President Joe Biden has withdrawn from running for a second term as POTUS, citing his advanced age and ‘personal reasons’. But many believe it’s because, under his watch, the United States has lost its position as chief enforcer of global governance.
It started with the disastrous withdrawal from Afghanistan, when Kabul fell within days to the Taliban insurgency, and people were left desperately clinging on to planes as American citizens and agents evacuated. Those scenes cost Biden dearly in the polls, where he suffered the biggest popularity drop ever; well, after Trump that is.
But that was only the start of a gradual reduction – admittedly started by Trump – of America’s role as the only global superpower that could keep world order. The simple truth was that extended wars of occupation or propping up friendly governments in far flung countries for decades became just too costly. In the face of massive government debt and grandiose infrastructure renewal plans, as well as tackling climate change, Biden had no choice but to scale back the military and put ordinary Americans first.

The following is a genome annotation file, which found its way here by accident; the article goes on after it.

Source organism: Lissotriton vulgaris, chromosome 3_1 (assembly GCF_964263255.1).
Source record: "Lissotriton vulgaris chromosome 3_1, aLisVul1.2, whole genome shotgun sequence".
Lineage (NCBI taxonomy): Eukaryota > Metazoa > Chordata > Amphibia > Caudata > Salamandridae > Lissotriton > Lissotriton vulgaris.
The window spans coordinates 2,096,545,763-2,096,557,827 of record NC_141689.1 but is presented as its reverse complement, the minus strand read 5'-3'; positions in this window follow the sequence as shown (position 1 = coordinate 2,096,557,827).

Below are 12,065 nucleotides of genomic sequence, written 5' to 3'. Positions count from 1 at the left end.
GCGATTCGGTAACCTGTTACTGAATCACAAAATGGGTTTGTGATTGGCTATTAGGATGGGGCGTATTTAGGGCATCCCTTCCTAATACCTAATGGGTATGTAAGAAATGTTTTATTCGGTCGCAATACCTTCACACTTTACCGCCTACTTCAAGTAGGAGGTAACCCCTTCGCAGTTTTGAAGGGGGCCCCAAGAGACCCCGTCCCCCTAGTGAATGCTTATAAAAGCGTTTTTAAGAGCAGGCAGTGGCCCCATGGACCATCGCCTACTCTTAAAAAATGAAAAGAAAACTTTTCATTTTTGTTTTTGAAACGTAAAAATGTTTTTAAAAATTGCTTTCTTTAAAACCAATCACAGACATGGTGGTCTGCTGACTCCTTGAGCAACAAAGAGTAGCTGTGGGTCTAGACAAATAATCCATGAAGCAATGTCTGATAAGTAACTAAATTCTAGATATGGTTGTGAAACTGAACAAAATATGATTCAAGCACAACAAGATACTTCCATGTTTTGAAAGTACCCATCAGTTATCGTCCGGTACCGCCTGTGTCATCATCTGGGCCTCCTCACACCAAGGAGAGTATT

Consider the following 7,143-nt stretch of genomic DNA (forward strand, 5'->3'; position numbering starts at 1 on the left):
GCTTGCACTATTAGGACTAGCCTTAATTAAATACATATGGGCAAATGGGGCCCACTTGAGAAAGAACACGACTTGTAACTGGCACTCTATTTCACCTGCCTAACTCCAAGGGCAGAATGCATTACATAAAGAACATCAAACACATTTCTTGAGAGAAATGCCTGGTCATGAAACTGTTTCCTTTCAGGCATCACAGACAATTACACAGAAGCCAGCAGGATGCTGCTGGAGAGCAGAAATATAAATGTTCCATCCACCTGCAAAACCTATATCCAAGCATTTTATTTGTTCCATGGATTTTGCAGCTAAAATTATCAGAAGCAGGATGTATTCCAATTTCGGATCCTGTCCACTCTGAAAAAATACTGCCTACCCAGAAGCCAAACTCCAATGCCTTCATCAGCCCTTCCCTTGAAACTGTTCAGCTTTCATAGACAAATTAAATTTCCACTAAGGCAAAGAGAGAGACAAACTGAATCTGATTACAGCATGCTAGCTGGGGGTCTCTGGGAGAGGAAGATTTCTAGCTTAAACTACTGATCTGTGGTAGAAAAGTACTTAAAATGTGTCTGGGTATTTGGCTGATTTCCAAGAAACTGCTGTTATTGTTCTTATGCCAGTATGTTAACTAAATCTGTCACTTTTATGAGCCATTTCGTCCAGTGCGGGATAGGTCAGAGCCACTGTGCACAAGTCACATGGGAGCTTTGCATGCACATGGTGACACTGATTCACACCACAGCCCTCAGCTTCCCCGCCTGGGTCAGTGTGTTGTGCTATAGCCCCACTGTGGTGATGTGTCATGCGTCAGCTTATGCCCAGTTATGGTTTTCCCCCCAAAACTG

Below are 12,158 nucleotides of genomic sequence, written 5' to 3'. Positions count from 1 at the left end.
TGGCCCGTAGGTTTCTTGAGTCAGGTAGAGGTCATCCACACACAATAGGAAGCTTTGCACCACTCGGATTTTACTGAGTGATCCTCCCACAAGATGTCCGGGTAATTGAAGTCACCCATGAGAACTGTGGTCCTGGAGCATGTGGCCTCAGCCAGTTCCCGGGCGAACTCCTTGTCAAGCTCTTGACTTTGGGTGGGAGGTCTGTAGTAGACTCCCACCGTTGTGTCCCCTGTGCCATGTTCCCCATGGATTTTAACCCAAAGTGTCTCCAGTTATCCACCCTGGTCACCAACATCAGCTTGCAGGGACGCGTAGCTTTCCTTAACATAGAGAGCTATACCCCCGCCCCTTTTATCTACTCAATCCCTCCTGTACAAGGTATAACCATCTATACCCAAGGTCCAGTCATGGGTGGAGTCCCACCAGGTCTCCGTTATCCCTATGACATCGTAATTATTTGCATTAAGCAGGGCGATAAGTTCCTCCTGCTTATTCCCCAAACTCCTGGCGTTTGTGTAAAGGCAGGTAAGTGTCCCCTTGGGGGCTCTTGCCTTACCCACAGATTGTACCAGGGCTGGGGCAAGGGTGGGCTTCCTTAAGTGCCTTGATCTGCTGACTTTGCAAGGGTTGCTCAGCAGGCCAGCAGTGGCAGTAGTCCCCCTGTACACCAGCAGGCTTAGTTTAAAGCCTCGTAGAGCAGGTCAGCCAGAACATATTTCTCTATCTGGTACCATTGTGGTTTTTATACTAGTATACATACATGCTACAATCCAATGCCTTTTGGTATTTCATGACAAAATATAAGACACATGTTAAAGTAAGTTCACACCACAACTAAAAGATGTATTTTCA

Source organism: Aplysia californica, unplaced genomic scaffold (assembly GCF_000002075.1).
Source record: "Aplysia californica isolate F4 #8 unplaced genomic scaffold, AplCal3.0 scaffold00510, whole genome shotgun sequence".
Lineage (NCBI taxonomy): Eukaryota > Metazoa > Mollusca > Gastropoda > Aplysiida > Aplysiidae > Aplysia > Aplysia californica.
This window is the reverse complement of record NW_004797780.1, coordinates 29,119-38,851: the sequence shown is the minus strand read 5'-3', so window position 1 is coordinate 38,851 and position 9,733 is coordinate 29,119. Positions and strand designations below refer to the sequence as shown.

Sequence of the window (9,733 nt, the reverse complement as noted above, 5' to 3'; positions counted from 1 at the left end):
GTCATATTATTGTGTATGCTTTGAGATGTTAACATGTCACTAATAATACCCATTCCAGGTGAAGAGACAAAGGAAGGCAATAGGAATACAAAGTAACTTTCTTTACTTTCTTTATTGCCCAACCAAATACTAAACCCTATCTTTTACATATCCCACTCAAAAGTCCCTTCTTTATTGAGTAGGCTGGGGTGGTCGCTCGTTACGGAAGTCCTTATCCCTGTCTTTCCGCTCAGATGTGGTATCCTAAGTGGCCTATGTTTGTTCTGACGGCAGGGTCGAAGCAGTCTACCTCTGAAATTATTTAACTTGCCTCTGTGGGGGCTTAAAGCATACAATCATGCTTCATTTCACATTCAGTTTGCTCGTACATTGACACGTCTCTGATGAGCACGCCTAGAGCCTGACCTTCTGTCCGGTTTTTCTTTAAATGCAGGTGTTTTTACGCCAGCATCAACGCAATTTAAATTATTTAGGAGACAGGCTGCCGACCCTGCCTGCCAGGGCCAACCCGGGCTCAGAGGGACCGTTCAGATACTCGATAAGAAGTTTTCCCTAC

In sheer military might – just count the aircraft carriers – the United States is still the superpower, and has allies to prove it. But now China, and to a lesser extent Russia, is stepping in to occupy the vacuum left by US withdrawal in many theatres. China’s Belt and Road, already active in Pakistan, has quickly engaged with Afghanistan’s new rulers, and entrenched its position in the region. China uses economic rather than military power, but has enormous resources to back up its ambitions.
At this stage it’s unclear who the Democrats will choose to run against a resurgent Trump, but it won’t be Joe. Biden has left the building.